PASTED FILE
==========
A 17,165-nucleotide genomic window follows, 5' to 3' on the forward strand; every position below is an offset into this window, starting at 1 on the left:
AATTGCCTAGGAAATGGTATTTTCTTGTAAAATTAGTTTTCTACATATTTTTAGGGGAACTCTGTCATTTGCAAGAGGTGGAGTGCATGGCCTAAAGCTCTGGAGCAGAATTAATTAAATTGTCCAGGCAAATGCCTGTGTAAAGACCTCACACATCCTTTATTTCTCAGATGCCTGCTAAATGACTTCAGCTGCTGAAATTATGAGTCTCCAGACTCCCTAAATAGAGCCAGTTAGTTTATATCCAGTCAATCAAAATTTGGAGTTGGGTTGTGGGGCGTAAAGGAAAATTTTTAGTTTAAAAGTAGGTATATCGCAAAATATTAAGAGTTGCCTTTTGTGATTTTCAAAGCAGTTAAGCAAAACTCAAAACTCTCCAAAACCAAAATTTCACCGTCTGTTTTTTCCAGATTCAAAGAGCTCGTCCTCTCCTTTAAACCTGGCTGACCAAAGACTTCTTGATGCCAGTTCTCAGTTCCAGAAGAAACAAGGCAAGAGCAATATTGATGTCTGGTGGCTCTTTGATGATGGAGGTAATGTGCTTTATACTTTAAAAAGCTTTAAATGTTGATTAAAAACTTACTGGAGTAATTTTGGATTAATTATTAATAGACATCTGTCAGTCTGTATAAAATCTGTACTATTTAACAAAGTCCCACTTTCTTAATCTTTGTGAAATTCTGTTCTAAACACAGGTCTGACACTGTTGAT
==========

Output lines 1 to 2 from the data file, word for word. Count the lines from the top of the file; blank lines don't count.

A 17,165-nucleotide genomic window follows, 5' to 3' on the forward strand; every position below is an offset into this window, starting at 1 on the left:
AATTGCCTAGGAAATGGTATTTTCTTGTAAAATTAGTTTTCTACATATTTTTAGGGGAACTCTGTCATTTGCAAGAGGTGGAGTGCATGGCCTAAAGCTCTGGAGCAGAATTAATTAAATTGTCCAGGCAAATGCCTGTGTAAAGACCTCACACATCCTTTATTTCTCAGATGCCTGCTAAATGACTTCAGCTGCTGAAATTATGAGTCTCCAGACTCCCTAAATAGAGCCAGTTAGTTTATATCCAGTCAATCAAAATTTGGAGTTGGGTTGTGGGGCGTAAAGGAAAATTTTTAGTTTAAAAGTAGGTATATCGCAAAATATTAAGAGTTGCCTTTTGTGATTTTCAAAGCAGTTAAGCAAAACTCAAAACTCTCCAAAACCAAAATTTCACCGTCTGTTTTTTCCAGATTCAAAGAGCTCGTCCTCTCCTTTAAACCTGGCTGACCAAAGACTTCTTGATGCCAGTTCTCAGTTCCAGAAGAAACAAGGCAAGAGCAATATTGATGTCTGGTGGCTCTTTGATGATGGAGGTAATGTGCTTTATACTTTAAAAAGCTTTAAATGTTGATTAAAAACTTACTGGAGTAATTTTGGATTAATTATTAATAGACATCTGTCAGTCTGTATAAAATCTGTACTATTTAACAAAGTCCCACTTTCTTAATCTTTGTGAAATTCTGTTCTAAACACAGGTCTGACACTGTTGAT